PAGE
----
New Hilton contract raises wages above $15


UNITE HERE Local 8 has reached tentative agreement with the Portland Hilton Hotel and Executive Tower on a new three-year contract covering about 265 workers. The contract raises wages $1.55 an hour and maintains health benefits and pension contributions at current levels. If ratified as expected, housekeepers will get an immediate 50-cent pay increase retroactive to Aug. 1, 2014, and another 25 cents every six months, reaching $15.20 an hour by the contract’s July 31, 2017 expiration. Wages for line cooks and hosts are somewhat higher, and dishwashers and banquet bartenders slightly lower. Bell staff and banquet servers get minimum wage plus tips, but have full union benefits and protections.

Other contract highlights:

  • Housekeeper workload will have stricter limits: They can still be responsible for cleaning up to 15 rooms per eight-hour shift, but no more than 13 can be check-outs.
  • Workers will continue to pay $40 a month for full-family health insurance. The insurance is provided by a union-affiliated health trust, and benefit levels are equivalent to the platinum-level plans under Obamacare.
  • The company will continue making pension contributions of 74 cents per hour, plus a surcharge to make up for pension trust investment losses. The new contract converts the surcharge to a pension contribution increase once the plan is rehabilitated.
  • Workers will continue one to four weeks paid vacation per year, depending on longevity, and they now reach four weeks after 18 years, not 20 as before.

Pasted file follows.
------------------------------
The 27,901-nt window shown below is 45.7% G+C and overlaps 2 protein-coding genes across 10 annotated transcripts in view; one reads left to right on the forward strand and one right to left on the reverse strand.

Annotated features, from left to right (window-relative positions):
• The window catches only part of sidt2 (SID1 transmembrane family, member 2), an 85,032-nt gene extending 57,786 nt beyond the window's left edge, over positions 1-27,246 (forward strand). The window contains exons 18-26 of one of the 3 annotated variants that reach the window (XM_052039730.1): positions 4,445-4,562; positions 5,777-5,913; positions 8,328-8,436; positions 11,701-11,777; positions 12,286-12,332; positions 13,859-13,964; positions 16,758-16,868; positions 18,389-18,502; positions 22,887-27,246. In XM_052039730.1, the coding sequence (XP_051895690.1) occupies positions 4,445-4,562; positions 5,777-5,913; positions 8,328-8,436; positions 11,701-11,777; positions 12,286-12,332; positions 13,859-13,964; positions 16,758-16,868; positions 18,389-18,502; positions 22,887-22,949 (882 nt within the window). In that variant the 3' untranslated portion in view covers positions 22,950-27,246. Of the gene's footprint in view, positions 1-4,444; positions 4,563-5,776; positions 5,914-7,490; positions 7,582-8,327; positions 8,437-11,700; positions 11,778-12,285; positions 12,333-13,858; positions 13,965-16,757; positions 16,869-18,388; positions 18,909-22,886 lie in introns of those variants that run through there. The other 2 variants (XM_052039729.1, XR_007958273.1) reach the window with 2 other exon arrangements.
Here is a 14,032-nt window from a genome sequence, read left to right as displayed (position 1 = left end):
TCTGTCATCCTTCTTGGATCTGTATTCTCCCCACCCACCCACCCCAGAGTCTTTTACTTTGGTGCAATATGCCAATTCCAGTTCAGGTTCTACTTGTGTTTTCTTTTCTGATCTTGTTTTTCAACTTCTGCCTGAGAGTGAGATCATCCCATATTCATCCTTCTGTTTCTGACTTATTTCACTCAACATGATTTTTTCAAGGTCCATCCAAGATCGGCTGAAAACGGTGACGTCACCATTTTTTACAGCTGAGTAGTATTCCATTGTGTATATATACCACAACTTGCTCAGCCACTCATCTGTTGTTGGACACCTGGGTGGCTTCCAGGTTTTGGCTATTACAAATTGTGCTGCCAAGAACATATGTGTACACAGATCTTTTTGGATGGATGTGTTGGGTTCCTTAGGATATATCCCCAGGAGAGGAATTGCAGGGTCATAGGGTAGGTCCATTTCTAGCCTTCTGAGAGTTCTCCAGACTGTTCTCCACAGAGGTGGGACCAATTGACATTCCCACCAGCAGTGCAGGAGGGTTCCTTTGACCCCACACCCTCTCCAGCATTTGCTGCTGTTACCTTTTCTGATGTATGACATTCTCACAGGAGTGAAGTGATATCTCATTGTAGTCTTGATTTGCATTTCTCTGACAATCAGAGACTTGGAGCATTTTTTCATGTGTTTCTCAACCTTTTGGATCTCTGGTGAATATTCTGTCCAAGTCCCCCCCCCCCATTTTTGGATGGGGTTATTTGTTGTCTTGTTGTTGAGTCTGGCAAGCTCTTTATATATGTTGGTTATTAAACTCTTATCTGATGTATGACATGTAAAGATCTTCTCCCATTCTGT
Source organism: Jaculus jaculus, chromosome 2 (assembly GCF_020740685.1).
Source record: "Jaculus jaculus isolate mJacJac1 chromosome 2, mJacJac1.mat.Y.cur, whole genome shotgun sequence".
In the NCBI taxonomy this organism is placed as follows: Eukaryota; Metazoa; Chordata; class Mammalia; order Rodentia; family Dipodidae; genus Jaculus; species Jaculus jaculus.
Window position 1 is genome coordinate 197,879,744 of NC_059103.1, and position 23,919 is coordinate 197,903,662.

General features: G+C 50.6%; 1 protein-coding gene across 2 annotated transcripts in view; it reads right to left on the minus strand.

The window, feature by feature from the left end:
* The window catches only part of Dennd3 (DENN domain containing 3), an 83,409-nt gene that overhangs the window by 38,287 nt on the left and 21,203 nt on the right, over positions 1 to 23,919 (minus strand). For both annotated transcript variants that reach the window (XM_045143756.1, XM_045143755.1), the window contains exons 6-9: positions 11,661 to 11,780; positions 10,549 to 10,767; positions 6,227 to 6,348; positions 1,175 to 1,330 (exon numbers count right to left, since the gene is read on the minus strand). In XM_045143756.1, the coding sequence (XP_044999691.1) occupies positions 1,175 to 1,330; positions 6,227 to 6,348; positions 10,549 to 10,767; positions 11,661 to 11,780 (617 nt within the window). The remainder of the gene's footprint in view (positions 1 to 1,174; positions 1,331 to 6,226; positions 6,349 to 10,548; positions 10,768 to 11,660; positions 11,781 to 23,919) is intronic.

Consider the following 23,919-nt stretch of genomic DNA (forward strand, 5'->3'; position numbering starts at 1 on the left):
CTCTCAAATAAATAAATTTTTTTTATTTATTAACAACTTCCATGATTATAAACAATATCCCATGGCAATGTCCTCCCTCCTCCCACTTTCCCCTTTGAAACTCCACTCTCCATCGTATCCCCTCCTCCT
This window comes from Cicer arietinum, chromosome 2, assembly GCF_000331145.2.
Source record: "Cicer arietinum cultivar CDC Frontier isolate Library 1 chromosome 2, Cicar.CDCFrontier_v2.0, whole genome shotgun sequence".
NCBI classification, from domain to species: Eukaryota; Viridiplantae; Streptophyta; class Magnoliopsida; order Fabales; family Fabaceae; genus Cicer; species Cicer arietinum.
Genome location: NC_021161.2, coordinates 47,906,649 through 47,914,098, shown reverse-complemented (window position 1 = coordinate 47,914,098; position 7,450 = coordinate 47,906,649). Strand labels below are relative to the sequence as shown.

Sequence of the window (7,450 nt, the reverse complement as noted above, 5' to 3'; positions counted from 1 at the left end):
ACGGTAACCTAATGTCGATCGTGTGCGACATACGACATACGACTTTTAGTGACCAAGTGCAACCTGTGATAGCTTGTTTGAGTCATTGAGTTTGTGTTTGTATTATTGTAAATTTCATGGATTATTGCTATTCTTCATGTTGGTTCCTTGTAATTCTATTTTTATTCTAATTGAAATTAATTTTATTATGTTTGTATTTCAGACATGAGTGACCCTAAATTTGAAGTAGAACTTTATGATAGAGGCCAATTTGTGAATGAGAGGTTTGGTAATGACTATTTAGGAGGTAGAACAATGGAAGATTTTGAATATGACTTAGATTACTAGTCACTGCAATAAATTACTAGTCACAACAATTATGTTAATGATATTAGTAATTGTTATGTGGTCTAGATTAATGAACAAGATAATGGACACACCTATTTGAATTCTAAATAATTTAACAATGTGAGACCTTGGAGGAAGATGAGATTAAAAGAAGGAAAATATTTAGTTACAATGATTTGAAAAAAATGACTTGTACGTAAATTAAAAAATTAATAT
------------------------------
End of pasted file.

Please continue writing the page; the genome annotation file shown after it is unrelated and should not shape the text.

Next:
Management also dropped a proposal that it have the right to schedule workers for short shifts; under the contract, shifts have to be eight hours.

Bargaining had been under way since mid-October, but the two sides reached agreement Feb. 10 — two days before a planned rally and picket outside the hotel. Local 8 secretary-treasurer Eric Van Rossum led bargaining for the union side, but Graham said every bargaining session was observed by 60 to 80 workers, including the entire housekeeping department, which would come in on breaks to watch bargaining.

One item still unaddressed is occupational safety for housekeepers, an industry-wide problem. Hotel mattresses are much heavier than home mattresses, and hotels don’t use fitted sheets, so housekeepers must lift each corner twice to change sheets. That results in injury rates twice that of construction workers, says Local 8 internal organizer Jennifer Graham.

“They all take so much Advil,” Graham said. “They live in pain, and it’s a repetitive motion injury, so it’s very difficult to prove.”

Still, UNITE HERE has made a lot of progress raising wage rates in recent years.

“These are mostly immigrant women, and they may have done hard backbreaking work for 20 years, but they have a pension and can put their children in college and buy a home.”

The union is recommending ratification of the new agreement, at a meeting to be scheduled in mid-March.

One group of Portland Hilton workers is still non-union: front office workers. Graham said Local 8 has been pushing the hotel owner for a year and a half to agree to a card check neutrality agreement, to no avail so far. The Portland hotel is managed by the Hilton corporation, but owned by Walton Street Capital LLC.

The Portland Hilton is the largest of four union hotels in the Portland area, and has the highest wages. Next are the Paramount and Benson hotels, where contracts expire this December, and the Vancouver Washington Hilton, which settled a contract last June.


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